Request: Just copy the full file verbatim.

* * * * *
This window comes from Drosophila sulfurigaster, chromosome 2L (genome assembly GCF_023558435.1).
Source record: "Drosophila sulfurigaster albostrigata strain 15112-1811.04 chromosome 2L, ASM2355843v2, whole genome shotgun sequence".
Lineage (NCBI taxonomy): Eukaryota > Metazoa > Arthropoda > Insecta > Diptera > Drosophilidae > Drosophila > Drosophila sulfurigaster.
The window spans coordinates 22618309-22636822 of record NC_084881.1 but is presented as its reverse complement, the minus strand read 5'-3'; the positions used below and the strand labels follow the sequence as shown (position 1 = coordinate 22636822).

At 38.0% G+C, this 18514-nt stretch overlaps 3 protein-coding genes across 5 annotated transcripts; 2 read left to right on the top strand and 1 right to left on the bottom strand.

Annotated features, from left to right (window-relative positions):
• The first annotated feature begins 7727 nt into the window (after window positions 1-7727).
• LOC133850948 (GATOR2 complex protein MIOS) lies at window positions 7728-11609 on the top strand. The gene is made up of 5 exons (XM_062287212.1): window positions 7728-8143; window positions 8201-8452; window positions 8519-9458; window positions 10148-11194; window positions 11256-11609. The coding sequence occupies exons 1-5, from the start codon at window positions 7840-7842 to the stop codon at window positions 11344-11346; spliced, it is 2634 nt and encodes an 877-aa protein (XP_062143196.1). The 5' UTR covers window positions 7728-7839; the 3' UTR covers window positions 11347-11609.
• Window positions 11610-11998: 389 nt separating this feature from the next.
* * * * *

This window comes from Drosophila sulfurigaster, chromosome 2L (genome assembly GCF_023558435.1).
Source record: "Drosophila sulfurigaster albostrigata strain 15112-1811.04 chromosome 2L, ASM2355843v2, whole genome shotgun sequence".
Lineage (NCBI taxonomy): Eukaryota > Metazoa > Arthropoda > Insecta > Diptera > Drosophilidae > Drosophila > Drosophila sulfurigaster.
The window spans coordinates 22618309-22636822 of record NC_084881.1 but is presented as its reverse complement, the minus strand read 5'-3'; the positions used below and the strand labels follow the sequence as shown (position 1 = coordinate 22636822).

At 38.0% G+C, this 18514-nt stretch overlaps 3 protein-coding genes across 5 annotated transcripts; 2 read left to right on the top strand and 1 right to left on the bottom strand.

Annotated features, from left to right (window-relative positions):
• The first annotated feature begins 7727 nt into the window (after window positions 1-7727).
• LOC133850948 (GATOR2 complex protein MIOS) lies at window positions 7728-11609 on the top strand. The gene is made up of 5 exons (XM_062287212.1): window positions 7728-8143; window positions 8201-8452; window positions 8519-9458; window positions 10148-11194; window positions 11256-11609. The coding sequence occupies exons 1-5, from the start codon at window positions 7840-7842 to the stop codon at window positions 11344-11346; spliced, it is 2634 nt and encodes an 877-aa protein (XP_062143196.1). The 5' UTR covers window positions 7728-7839; the 3' UTR covers window positions 11347-11609.
• Window positions 11610-11998: 389 nt separating this feature from the next.